Developing a Theory of Change (ToC) and accompanying impact pathways (or logic models) can assist by supporting diverse stakeholders to work together and plan for outcomes across different time horizons and scale. However, this implies a move to contribution rather than attribution. It requires us to more overtly acknowledge the role and inputs of partners and other actors both in achieving outcomes, and in providing evidence for those outcomes. At the same time, there is a growing recognition that the relation between cause and effect in these complex situations can be unpredictable, and unexpected (both good and bad) results often happen. In such complex contexts, an accompanying logic model can guide basic monitoring (is what is happening what was intended?) and evaluation (have the actions delivered what was expected?). However, there is a corresponding need to support R4D approaches by complexity-aware M&E approaches that can aid in tracking a fuller range of outcomes, causal factors, and pathways of contribution. The papers and articles below shed more light on theory, approaches and tools that underpin complexity-aware monitoring and evaluation.
Discussion Note: Complexity Aware Monitoring. This 2016 USAID discussion note by Heather Britt outlines general principles and promising approaches for monitoring complex aspects of development initiatives. It discusses five particular approaches to complexity-aware monitoring for USAID projects and strategies: sentinel indicators, stakeholder feedback, process monitoring of impacts, most significant change, and outcome harvesting.
Twinning “Practices of Change” With “Theory of Change”: Room for Emergence in Advocacy Evaluation. This 2017 paper by Bodille Arensman, Cornelie van Waegeningh, and Margit van Wessel argues that ToC’s focus on cause–effect logic and intended outcomes does not do justice to the recursive nature of complex interventions such as advocacy. They propose putting “practices of change” at the center by emphasizing human interactions, using the analytical lenses of strategies as practice and recursiveness. This provides room for emergent outcomes and implies a different use of ToC.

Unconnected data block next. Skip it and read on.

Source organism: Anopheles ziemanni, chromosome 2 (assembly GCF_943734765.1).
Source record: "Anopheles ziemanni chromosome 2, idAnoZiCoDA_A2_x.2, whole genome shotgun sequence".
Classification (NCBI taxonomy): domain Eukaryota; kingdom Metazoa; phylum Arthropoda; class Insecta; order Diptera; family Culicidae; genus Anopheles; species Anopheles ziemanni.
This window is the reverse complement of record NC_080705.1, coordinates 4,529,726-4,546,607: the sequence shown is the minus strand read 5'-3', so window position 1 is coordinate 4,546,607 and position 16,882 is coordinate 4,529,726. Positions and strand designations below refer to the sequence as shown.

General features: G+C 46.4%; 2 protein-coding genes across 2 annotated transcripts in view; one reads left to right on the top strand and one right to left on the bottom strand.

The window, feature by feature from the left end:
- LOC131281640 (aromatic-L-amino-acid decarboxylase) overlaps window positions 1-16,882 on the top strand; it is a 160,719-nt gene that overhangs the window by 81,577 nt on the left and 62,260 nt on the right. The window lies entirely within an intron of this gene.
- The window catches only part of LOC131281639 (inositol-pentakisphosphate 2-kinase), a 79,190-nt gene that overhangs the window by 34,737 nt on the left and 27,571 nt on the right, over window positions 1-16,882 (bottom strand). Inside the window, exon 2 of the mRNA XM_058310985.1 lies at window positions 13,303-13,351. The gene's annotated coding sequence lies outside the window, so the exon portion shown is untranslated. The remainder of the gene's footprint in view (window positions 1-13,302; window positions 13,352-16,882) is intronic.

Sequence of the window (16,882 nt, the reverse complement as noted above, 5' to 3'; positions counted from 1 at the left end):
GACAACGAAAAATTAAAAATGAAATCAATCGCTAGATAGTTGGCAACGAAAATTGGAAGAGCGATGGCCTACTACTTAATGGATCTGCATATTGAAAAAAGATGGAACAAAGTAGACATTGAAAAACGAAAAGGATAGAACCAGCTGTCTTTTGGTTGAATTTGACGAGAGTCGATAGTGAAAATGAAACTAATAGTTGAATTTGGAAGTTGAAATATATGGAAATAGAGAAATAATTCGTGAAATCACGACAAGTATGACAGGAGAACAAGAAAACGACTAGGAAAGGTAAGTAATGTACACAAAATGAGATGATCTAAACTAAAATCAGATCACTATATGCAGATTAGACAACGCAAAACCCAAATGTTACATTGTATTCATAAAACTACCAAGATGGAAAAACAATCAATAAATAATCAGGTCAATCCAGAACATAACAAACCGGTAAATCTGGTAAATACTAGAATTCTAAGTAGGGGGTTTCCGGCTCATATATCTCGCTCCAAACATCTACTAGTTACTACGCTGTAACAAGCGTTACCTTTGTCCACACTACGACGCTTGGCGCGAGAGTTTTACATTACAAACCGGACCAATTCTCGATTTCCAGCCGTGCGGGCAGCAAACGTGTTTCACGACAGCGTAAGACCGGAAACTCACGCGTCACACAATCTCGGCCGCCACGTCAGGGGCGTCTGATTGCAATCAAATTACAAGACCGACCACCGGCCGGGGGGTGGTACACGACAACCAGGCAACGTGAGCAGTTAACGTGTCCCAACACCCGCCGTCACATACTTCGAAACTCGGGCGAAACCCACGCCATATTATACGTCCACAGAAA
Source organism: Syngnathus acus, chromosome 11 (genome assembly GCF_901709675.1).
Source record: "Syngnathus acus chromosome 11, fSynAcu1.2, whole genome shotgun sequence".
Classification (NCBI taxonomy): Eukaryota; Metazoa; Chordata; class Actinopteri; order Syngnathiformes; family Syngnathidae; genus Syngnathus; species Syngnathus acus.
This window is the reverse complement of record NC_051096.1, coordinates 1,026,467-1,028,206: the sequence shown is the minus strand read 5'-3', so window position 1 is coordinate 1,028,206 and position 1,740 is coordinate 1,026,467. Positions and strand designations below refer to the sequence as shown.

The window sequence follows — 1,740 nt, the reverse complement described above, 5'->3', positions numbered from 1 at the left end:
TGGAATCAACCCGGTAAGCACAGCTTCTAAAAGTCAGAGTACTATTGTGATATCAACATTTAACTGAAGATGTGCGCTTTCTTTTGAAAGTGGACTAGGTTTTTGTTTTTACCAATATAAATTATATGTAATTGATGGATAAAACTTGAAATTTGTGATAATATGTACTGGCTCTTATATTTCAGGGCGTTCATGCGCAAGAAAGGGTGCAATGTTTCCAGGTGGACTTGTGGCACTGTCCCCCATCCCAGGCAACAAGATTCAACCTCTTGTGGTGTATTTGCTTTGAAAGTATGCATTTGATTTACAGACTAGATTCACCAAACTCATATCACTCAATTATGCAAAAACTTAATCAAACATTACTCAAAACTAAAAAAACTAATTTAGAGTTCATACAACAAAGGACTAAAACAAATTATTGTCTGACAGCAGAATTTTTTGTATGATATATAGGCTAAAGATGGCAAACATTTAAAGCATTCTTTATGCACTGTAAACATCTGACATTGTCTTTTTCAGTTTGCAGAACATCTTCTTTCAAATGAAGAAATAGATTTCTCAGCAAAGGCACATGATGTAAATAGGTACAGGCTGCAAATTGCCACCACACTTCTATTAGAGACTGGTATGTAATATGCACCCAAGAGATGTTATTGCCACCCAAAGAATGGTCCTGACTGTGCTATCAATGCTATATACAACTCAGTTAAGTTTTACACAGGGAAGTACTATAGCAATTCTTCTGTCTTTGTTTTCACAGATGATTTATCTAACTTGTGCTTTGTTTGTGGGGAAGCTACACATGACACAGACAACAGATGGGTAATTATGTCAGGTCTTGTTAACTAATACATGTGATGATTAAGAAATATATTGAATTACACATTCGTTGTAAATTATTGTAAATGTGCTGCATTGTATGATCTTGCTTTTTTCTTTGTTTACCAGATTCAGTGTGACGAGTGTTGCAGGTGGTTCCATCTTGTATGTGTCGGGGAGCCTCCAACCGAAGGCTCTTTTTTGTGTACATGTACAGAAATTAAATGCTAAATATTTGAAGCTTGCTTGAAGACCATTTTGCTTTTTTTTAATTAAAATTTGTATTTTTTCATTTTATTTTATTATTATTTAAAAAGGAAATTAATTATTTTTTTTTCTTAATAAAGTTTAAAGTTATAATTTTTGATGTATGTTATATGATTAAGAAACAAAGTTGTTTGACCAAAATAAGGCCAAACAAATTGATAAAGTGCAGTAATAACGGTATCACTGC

Performance monitoring’s three blind spots. This 2013 slideshare powerpoint by Ricardo Wilson-Grau reminds us that linear approaches to program evolution miss three key areas – unintended results, alternative causes and multiple pathways.
Complex adaptive systems: a different way of thinking about health care systems. This 2004 short paper by Beverly Sibthorpe, and colleagues provides a brief synopsis of literature relevant to CAS and health care systems. It reminds us of the need for M&E systems to take account of this.
Appreciating the recursive and emergent nature of CAS
Strategy-as-Practice: Taking Social Practices Seriously. This 2012 paper by Eero Vaara and Richard Withington reviews research in Strategy-as-Practice (SAP) and suggests directions for its development. They point to the power of this perspective via in its ability to explain how strategy-making is enabled and constrained by prevailing organizational and societal practices. They go on to outline five directions for the further development of the practice perspective: placing agency in a web of practices, recognizing the macro-institutional nature of practices, focusing attention on emergence in strategy-making, exploring how the material matters, and promoting critical analysis.
Using programme theory to evaluate complicated and complex aspects of interventions. This 2008 paper by Patricia Rogers proposes ways to use programme theory for evaluating aspects
of complex programmes. It highlights how complex programme theory may be used to represent recursive causality (with reinforcing loops), disproportionate relationships (where at critical levels, a small change can make a big difference – a ‘tipping point’), and emergent outcomes.